Nail Fungus Lab Tests

When a physician suspects that a patient has a finger- or toenail infection caused by a  fungus  (onychomycosis), he or she will frequently want to send a sample for  nail   fungus  lab tests. This is important because a variety of different nail conditions can look similar to onychomycosis but are actually caused by something else. Harmless bacterial colonization appears as a discoloration of the nails, and even keratin debris, a buildup of dead skin cells under the nail, can look like the start of a problem. There are also a number of systemic diseases that make nails look bad. It’s important to know what you’re dealing with before you try to treat it.

A typical sample for onychomycosis testing is clippings or fillings, or if the nail is starting to flake and come apart, a collection of flakes and crumbly bits. The patient can usually collect the sample themselves and take it with them to an appointment, as long as they collect it and store it in a clean and hygienic manner (Note that some labs may not accept specimens collected at home for onychomycosis testing, so ask first).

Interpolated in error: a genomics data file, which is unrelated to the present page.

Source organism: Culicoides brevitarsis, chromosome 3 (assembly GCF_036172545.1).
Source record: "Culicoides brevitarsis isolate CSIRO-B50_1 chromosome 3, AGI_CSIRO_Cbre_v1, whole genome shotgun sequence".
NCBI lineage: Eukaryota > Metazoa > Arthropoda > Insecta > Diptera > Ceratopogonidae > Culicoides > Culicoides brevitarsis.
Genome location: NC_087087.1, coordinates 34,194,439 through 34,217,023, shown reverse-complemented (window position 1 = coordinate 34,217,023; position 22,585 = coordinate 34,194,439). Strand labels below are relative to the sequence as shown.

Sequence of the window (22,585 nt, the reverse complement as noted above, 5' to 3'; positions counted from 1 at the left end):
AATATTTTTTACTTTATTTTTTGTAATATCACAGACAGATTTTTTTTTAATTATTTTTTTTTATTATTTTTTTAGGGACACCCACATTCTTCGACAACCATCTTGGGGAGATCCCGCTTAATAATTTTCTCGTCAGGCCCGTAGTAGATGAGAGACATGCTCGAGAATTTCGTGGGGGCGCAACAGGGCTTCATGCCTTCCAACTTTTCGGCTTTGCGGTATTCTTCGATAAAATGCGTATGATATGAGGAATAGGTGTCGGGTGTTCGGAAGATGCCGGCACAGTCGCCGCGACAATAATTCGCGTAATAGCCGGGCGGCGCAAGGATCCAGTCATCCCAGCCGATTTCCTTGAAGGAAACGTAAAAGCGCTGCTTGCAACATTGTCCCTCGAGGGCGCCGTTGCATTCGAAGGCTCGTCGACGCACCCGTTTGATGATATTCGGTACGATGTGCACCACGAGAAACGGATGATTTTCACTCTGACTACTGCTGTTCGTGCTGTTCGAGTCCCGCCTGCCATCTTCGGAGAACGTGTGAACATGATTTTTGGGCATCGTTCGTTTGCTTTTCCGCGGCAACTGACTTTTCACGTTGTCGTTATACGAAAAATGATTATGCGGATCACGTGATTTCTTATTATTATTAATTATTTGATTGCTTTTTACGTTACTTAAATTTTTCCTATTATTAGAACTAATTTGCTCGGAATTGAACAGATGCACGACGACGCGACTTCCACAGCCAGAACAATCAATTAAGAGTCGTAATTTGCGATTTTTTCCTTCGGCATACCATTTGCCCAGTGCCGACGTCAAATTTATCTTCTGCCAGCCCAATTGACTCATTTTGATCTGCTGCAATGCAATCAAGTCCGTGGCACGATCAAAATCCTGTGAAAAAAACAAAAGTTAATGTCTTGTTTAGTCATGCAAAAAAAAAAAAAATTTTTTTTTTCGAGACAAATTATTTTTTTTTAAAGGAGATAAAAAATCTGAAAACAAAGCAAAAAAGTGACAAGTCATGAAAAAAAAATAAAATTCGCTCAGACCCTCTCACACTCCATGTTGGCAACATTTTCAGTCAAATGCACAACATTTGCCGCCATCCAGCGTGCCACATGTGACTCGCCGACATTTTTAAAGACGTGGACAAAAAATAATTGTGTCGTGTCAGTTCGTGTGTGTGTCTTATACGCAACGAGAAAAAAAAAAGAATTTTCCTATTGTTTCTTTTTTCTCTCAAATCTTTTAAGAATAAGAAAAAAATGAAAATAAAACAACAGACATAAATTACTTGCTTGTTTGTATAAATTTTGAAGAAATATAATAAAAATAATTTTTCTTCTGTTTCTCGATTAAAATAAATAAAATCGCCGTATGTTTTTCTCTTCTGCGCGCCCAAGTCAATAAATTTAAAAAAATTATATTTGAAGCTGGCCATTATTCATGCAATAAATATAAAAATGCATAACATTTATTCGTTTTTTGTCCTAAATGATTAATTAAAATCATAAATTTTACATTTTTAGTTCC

Use a clean pair of nail clippers, scissors, or nail file – preferably something that has not been used by anyone else, or at the least, that has been thoroughly washed. Onychomycosis testing doesn’t require a large specimen, but collect at least a sixteenth of a teaspoon if possible. Place the sample in a clean container – again, it’s important that the container has been thoroughly washed because a dirty container may already contain environmental fungal spores and  nail   fungus  lab tests can be invalidated by contamination. The sample is not very perishable, but take it within a day or two of seeing your physician.

In the lab, onychomycosis testing has several stages and may differ from place to place. Generally a quick examination for fungal elements using a microscope gives a rapid preliminary result. Then the sample is planted on culture media and incubated. Some  fungi  take weeks to grow, even in laboratory conditions, so don’t be surprised if you have to wait a month or longer for the results of your  nail   fungus  lab tests. If something does grow, laboratory staff will do extra testing to determine the fungal species so that your doctor knows whether your treatment is the right one.